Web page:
16 December 2008

Peak Oil: Meet Cellulosic Biofuels 2030!

German researchers have published a study revealing that by 2030 cellulosic biofuels using pyrolysis and gasification can provide transportation fuels to meet global needs using land not suitable for growing food.
According to Prof. Jürgen O. Metzger from Carl von Ossietzky Universität Oldenburg, and Prof. Aloys Hüttermann from the Universität Göttingen, a global energy supply based on biomass grown to generate electricity and produce fuel is both a sustainable and economical scenario, contrary to some other current research. Their findings are published online this week in the journal Naturwissenschaften.

The solution, according to Metzger and Hüttermann, is to plant fast-growing trees on degraded areas, and harvest the biomass for energy usage. This afforestation would not compete with the need for arable land for food production. The authors argue that the investment required for afforestation and transformation of the biomass to electrical energy, heat, fuels and chemical feedstock is actually sustainable and not more, probably even less, than what would need to be invested in infrastructure for non-sustainable fossil energy.

For their global overall estimations for transportation fuels, the two used the conversion of the lignocellulosic biomass to biooil (“bioslurry”) via pyrolysis and its subsequent gasification to a syngas followed by Fischer–Tropsch synthesis (biomass-to-liquids, BTL). _GCC
These conclusions suggest that there is no "food vs fuels" issue, and that current technology can solve the global transportation fuels demand in the intermediate future.

Al Fin feels that this study did not go far enough, since huge areas Earth's surface can be used to grow ocean biomass and haplophytic organisms on salty soil. In addition, the potential for growing abundant algae in desert areas using saltwater will multiply potential biofuels much more.

Further development of plant genetics, chemical catalysts, other synthetic and separation technologies, etc. will be helpful--but not necessary for biofuels to play a huge role in the future energy menu.

Previously published at Al Fin Energy

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Blogger Clifford J. Wirth, Ph.D., Professor Emeritus, University of New Hampshire said...

Maybe by 2030, that is too late, and too little.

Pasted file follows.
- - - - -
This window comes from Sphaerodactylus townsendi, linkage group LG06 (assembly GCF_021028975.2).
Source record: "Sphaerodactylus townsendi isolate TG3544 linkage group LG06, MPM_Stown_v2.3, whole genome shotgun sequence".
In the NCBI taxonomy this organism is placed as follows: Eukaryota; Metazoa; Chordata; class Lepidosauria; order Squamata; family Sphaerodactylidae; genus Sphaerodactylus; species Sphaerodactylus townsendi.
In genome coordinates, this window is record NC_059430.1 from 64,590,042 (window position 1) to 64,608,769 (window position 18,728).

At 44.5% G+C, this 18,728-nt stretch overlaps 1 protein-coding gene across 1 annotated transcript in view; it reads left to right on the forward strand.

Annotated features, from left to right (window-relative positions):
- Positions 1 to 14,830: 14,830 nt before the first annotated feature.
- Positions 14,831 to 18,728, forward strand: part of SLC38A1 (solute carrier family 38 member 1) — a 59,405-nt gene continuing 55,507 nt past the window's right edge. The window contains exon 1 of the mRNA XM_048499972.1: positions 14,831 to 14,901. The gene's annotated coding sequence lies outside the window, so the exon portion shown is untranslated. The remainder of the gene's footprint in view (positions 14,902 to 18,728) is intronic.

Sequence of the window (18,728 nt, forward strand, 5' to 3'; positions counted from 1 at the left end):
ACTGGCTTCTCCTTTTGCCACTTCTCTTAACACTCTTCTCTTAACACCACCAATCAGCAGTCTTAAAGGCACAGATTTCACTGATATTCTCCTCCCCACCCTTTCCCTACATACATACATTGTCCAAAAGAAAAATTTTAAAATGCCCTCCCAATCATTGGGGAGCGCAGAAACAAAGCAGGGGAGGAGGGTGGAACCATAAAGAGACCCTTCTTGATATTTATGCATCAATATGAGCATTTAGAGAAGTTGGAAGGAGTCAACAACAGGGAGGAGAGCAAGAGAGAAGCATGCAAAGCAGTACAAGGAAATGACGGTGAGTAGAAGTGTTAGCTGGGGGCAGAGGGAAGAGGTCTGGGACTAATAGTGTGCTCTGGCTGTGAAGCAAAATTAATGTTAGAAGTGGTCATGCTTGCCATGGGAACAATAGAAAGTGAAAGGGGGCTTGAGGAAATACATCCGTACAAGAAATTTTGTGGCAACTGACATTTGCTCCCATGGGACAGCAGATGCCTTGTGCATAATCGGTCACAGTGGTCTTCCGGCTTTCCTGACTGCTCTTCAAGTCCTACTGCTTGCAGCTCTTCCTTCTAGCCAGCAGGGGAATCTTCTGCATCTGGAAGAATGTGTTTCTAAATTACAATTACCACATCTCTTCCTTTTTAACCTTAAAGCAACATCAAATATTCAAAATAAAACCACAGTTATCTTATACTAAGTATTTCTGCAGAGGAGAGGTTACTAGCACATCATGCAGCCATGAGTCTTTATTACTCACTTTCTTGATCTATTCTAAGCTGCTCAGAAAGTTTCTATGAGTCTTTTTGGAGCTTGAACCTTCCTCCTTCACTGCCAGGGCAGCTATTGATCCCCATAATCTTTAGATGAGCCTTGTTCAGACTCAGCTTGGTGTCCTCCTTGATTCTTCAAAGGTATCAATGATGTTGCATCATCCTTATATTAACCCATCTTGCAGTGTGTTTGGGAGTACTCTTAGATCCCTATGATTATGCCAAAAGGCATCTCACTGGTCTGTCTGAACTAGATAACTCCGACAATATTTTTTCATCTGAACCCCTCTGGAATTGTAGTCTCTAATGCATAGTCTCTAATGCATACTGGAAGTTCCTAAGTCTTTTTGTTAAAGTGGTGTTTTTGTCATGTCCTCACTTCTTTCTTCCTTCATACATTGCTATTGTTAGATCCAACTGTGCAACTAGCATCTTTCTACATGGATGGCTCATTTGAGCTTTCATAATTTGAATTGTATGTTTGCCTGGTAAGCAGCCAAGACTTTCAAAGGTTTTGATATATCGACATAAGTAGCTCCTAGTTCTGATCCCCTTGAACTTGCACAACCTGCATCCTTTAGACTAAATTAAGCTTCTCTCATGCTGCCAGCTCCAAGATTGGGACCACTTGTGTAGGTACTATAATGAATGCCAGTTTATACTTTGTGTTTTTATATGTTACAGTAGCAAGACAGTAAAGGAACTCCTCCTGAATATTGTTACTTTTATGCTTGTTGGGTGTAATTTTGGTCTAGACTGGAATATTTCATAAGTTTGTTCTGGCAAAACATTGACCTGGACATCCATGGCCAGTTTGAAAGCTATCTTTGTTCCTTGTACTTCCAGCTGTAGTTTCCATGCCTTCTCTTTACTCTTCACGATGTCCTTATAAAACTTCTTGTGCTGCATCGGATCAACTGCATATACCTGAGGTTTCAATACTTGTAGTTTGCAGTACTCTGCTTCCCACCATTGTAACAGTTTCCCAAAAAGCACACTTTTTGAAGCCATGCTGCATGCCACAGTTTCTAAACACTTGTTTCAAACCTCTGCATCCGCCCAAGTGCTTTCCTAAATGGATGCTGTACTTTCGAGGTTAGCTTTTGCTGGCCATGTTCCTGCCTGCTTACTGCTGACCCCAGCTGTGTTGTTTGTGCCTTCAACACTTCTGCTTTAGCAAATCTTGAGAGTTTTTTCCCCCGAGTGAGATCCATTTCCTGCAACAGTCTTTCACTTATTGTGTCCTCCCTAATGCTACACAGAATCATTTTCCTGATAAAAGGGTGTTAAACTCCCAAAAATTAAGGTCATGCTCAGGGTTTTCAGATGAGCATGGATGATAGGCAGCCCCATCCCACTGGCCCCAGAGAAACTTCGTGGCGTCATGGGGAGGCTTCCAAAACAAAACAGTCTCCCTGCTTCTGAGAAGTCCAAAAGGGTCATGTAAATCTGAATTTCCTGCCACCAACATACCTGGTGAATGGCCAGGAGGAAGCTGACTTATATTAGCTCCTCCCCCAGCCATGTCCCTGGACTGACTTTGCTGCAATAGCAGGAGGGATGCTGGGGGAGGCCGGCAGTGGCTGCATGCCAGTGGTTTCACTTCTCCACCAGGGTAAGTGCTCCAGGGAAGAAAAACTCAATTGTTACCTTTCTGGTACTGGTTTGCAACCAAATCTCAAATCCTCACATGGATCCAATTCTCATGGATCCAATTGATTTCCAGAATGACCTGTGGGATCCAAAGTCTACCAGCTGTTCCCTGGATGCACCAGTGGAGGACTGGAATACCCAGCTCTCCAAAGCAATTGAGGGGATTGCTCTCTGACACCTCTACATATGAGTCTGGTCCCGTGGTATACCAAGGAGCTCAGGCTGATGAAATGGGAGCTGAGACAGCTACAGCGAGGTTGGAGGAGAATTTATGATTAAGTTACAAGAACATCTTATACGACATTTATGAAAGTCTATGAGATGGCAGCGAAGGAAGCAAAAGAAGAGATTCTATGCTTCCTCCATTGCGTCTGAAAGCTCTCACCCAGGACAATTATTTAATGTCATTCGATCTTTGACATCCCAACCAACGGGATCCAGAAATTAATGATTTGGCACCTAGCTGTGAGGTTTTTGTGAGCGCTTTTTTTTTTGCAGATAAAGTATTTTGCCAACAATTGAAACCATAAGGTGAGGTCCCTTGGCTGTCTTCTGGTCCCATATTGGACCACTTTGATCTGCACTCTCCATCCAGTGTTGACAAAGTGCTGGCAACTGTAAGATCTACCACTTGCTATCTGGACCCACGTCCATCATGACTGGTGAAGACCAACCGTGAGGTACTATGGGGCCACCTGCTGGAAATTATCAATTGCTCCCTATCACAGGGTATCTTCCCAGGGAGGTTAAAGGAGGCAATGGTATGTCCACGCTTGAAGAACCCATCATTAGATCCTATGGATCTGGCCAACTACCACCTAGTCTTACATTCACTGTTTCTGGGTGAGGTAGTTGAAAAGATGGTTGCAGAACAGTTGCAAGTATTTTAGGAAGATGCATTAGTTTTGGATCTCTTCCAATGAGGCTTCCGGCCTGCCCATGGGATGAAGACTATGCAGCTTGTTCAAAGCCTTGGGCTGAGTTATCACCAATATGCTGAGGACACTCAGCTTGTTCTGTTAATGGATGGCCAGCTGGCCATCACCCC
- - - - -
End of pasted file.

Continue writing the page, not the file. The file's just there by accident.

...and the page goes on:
Independent studies (reviewed in the Peak Oil Report


by Clifford J. Wirth) conclude that Peak Oil production will occur (or has occurred) between 2005 to 2010 (projected year for peak in parentheses), as follows:

* Association for the Study of Peak Oil (2007)

* Rembrandt Koppelaar, Editor of “Oil Watch Monthly” (2008 to 2010)

* Tony Eriksen, Oil stock analyst (2008)

* Matthew Simmons, Energy investment banker, (2007)

* T. Boone Pickens, Oil and gas investor (2007)

* U.S. Army Corps of Engineers (2005)

* Kenneth S. Deffeyes, Princeton professor and retired shell Geologist (2005)

* Sam Sam Bakhtiari, Retired Iranian National Oil Company geologist (2005)

* Chris Skrebowski, Editor of “Petroleum Review” (2010)

* Sadad Al Husseini, former head of production and exploration, Saudi Aramco (2008)

* Energy Watch Group in Germany (2006)

Independent studies conclude that global crude oil production will now decline from 74 million barrels per day to 60 million barrels per day by 2015. During the same time, demand will increase. Oil supplies will be even tighter for the U.S. As oil producing nations consume more and more oil domestically they will export less and less. Because demand is high in China, India, the Middle East, and other oil producing nations, once global oil production begins to decline, demand will always be higher than supply. And since the U.S. represents one fourth of global oil demand, whatever oil we conserve will be consumed elsewhere. Thus, conservation in the U.S. will not slow oil depletion rates significantly.